Photos by Christa Hull
A new location with great thrills
CINCINNATI, OHIO, JAN. 4—The ride to Cincinnati from our farm in Morgan County, Kentucky, is a wonderful thing in itself: three full hours of scenic riding on well paved, sparsely traveled roads (mostly two-lane blacktop) that run past beautiful farms and woodlands. The only towns in Kentucky that we have to go through when taking this trip are West Liberty—barely large enough to be called a town—and Morehead. There is a business district that we encounter near Maysville, Kentucky, home of Earywine Racing, the nation’s largest permanent indoor motocross facility, but the rest of the route is free riding, with not a stop sign or traffic light in sight. On top of all that, the weather was more akin to a pleasant early summer day than the heart of the winter season.
Once in Cincinnati, the Duke Energy Convention Center was fairly easy to find. Conveniently enough, free parking (for motorcycles only) was available near the main entrance. Upon entering the spacious facility, the attendees of the bike show were warmly greeted by the Remnant Sons MC. Like they used to do at the Columbus show, which the Cincinnati venue has now replaced, Remnant Sons ran a much-appreciated coat checkroom. We’ve had the privilege of getting to know several of this club’s members over the years, and we have yet to meet a Remnant Son that we didn’t like.
Nashville’s Jasmine Cain provided musical entertainment for the show. She’s a rock and roller who performs some of her own original music. I’m not really into doing music reviews, but Jasmine seemed to give it her all and sang her heart out.
The NTC Drift Trikes have become a staple at many bike events over the last few years. It’s a blast watching the NTC riders drifting those crazy little three-wheelers over a slick floor. The Cincinnati show, however, had some added excitement thrown into the mix. The Donald Trump tribute trike suddenly began blowing flames out of its exhaust, causing the rider to shut down the machine and opt for another. A stunt show was scheduled after the trike demonstration, but for some unknown reason it was canceled.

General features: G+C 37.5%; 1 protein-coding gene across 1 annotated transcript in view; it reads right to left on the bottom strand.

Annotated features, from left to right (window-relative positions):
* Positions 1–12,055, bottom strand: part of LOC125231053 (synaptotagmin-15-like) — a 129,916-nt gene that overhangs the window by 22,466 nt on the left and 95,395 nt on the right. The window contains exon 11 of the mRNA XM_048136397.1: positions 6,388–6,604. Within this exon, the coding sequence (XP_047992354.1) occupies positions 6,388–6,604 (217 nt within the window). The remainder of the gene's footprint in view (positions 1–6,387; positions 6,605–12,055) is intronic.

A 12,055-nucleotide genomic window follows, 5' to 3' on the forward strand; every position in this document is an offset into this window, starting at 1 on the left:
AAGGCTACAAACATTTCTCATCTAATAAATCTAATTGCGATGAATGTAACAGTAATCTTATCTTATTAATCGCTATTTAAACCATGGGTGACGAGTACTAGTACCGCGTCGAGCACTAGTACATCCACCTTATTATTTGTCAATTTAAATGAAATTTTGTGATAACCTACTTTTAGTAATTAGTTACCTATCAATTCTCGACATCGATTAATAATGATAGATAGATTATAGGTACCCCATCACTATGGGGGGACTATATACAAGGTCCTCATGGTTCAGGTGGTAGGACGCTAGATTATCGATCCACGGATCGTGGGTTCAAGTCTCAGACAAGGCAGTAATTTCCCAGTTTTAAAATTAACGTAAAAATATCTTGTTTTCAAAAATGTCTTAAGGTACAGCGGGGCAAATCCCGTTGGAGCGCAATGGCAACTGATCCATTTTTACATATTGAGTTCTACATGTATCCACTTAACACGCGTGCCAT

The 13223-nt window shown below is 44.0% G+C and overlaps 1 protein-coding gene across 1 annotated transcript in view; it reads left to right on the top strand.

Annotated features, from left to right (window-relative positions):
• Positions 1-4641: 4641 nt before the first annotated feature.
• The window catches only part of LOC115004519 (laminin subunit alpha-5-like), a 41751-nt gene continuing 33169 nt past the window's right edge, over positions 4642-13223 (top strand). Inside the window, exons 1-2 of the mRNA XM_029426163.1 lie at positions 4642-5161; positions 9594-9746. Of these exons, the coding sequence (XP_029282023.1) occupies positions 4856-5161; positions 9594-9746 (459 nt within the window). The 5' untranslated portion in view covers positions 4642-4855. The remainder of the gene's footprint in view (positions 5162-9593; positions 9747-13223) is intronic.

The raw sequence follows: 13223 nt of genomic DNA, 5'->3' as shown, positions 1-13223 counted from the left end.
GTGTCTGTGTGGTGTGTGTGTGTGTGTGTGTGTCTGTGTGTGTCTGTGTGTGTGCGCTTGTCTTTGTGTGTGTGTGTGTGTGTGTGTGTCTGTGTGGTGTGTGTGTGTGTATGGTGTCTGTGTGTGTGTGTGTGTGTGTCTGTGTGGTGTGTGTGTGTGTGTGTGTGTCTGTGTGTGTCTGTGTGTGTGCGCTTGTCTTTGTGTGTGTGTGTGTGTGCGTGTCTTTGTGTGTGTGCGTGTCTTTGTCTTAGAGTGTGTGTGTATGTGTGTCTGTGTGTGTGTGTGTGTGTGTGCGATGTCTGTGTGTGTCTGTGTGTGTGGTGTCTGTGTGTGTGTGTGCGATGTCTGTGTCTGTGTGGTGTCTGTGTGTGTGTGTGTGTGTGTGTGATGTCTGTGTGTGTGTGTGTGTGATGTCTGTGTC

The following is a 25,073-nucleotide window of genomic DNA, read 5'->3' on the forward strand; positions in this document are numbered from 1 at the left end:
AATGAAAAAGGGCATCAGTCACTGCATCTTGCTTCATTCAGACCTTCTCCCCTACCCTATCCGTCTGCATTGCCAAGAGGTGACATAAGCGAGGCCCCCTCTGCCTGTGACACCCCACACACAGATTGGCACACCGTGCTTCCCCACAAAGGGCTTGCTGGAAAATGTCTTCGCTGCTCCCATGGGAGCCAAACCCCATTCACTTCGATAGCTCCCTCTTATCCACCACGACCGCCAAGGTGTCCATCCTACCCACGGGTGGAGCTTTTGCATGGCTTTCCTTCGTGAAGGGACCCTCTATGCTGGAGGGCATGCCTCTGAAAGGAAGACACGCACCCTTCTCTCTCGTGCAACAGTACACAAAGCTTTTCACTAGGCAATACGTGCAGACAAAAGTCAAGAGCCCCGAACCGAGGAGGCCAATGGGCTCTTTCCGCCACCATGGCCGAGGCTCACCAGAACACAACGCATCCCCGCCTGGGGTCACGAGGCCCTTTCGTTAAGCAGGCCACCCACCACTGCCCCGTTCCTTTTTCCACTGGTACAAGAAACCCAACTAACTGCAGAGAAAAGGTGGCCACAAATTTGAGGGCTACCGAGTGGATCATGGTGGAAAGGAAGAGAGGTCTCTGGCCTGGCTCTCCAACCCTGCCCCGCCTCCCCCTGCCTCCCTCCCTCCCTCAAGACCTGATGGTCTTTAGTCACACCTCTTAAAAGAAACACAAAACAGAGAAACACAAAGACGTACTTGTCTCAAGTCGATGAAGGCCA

Vendors were of the usual nature: parts guys, patch people, beer stands, grub counters, a tattoo booth, and insurance peddlers. Bike builder and artist Ron Finch, along with his son and daughter, were also present and accounted for on vendors row. The Finch tribe brought two sweet bikes with them, as well as many pieces of his fantastic iron and steel artwork. Ron and his family are good people and it is always great to spend some time with them.
Lisa Ligon, matron saint of Purrfect Angelz, was also in attendance. The girls danced, hula-hooped, dangled from the hoops, ate fire and even roller-skated while wearing just a stitch or two of clothing.
There were so many terrific two-wheeled machines on the floor that I just don’t know where to start. However, since Lonnie Warren of Zanesville, Ohio, paid me $20 to mention his 1936 Indian “upside-down” Four, I’ll start there. Just kidding about the bribe, but Lonnie’s bike is worth mentioning because it has really cleaned up on the Easyriders circuit, winning every time Lonnie entered the bike since he started last year. This time around it took the top prize in the antique class. It’s a very clean and stock piece of American iron that always draws lots of attention—and support—from the crowd.
It’s no secret that I’m partial to older steel steeds, and the show had plenty of them. Flatties and Pans were definitely in abundance. Also, there was at least one Harley JD there, owned by Brent Mayfield. For those of you not familiar with the Harley JD, it’s a sweet little number Harley made from 1925 to 1936. These badass bikes have exterior pushrods. Cool as hell, but they can saturate a pair of jeans with oil in a very short time if you aren’t wearing knee-high boots while riding one.
Mayfield ran his 1925 JD in the 2018 Motorcycle Cannonball Endurance Run. It made it the entire distance—from Portland, Maine, to Portland, Oregon—minus an 88-mile stretch on day nine, due to a broken contact breaker point assembly.
To sum it all up, the Easyriders show in Cincinnati was primo. If you weren’t there you should have been. You should definitely put it on your list for next year.